Chinese newspaper The Southern Metropolis Daily reported on Tuesday that because Proview legally trademarked the iPad name for products in a number of countries including China in 2000, Apple's lawsuit was rejected and the tech giant is now open to a previous $1.5B infringement suit, according to Reuters.
Apple introduced its tablet in Jan., 2010, with sales starting in April, just weeks after the company reportedly acquired the trademark for the iPad name from Fujitsu. The Japanese electronics maker owned the iPad moniker from 2003, using it for Windows CE-based handheld devices.
In 2006, Proview Electronics (Taiwan) agreed to sell the iPad trademark to a company called IP Application Development for $55,000, without realizing that the company was connected to Apple. Proview chairman Yang Rongshan claimed the deal did not include the Chinese rights to the trademark, though Apple argued otherwise.
With Apple's suit rejected, Proview can now proceed with its own legal action regarding the trademark, which was first reported in October. The Shenzhen company is asking for 10 billion yuan (approximately $1.5 billion) in compensation from Apple for copyright infringement.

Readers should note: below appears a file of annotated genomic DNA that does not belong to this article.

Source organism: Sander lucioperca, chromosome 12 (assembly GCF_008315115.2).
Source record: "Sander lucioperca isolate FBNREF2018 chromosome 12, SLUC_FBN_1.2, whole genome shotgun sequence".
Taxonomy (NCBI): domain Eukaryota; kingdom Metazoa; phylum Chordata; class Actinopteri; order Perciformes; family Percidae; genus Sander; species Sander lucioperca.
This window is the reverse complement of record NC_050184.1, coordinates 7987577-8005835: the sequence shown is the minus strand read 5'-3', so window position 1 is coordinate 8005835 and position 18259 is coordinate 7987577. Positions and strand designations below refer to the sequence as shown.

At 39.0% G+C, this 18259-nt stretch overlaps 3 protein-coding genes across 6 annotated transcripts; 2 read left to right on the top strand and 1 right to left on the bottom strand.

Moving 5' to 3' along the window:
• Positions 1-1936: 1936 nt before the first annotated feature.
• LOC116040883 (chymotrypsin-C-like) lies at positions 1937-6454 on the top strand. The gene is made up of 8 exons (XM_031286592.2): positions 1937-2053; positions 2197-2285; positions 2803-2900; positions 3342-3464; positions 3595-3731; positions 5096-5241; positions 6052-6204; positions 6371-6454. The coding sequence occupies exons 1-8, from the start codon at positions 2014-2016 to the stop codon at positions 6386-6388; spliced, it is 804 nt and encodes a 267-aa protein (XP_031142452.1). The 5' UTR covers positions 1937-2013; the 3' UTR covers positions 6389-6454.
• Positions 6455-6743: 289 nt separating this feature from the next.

The ruling by Intermediate People's Court of Shenzhen is yet another roadblock in Apple's attempts to gain a foothold in what some consider to be the company's most important emerging market. Recent issues include fake Apple retail stores in western China and supply chain pollution concerns.
The latest news comes just weeks before Apple is said to be releasing the iPhone 4S in the country, which is expected to launch on partner carrier China Unicom within the month. Recently, the iPhone surpassed Nokia as the leading smartphone brand in the country, riding on booming 3G adoption rates and overall brand popularity.
Apple's Chinese iPad 2 webpage | Source: Apple
In October's quarter four investor conference call, Apple CEO Tim Cook called China "an area of enormous opportunity," and noted he has never seen a country with as many people rising into the middle class aspiring to buy products his company makes.
The Mac maker is seen as the most desirable PC brand in China, with the iPad leading the region's tablet market with a 65 percent share.